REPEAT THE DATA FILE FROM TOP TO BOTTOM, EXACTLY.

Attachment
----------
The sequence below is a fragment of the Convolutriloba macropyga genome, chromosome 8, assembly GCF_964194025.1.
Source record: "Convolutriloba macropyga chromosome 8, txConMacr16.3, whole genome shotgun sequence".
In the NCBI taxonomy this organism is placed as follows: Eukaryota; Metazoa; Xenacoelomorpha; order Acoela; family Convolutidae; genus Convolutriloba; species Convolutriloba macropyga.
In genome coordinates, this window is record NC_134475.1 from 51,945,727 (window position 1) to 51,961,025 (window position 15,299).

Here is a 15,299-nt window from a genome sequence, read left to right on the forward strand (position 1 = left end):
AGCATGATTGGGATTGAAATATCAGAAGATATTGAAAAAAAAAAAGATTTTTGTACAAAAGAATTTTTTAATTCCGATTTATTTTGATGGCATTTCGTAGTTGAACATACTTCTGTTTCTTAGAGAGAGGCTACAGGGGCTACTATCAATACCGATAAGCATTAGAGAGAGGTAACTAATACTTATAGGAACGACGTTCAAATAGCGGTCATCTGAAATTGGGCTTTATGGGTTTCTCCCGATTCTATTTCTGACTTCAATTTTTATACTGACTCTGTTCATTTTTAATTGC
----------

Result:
The sequence below is a fragment of the Convolutriloba macropyga genome, chromosome 8, assembly GCF_964194025.1.
Source record: "Convolutriloba macropyga chromosome 8, txConMacr16.3, whole genome shotgun sequence".
In the NCBI taxonomy this organism is placed as follows: Eukaryota; Metazoa; Xenacoelomorpha; order Acoela; family Convolutidae; genus Convolutriloba; species Convolutriloba macropyga.
In genome coordinates, this window is record NC_134475.1 from 51,945,727 (window position 1) to 51,961,025 (window position 15,299).

Here is a 15,299-nt window from a genome sequence, read left to right on the forward strand (position 1 = left end):
AGCATGATTGGGATTGAAATATCAGAAGATATTGAAAAAAAAAAAGATTTTTGTACAAAAGAATTTTTTAATTCCGATTTATTTTGATGGCATTTCGTAGTTGAACATACTTCTGTTTCTTAGAGAGAGGCTACAGGGGCTACTATCAATACCGATAAGCATTAGAGAGAGGTAACTAATACTTATAGGAACGACGTTCAAATAGCGGTCATCTGAAATTGGGCTTTATGGGTTTCTCCCGATTCTATTTCTGACTTCAATTTTTATACTGACTCTGTTCATTTTTAATTGC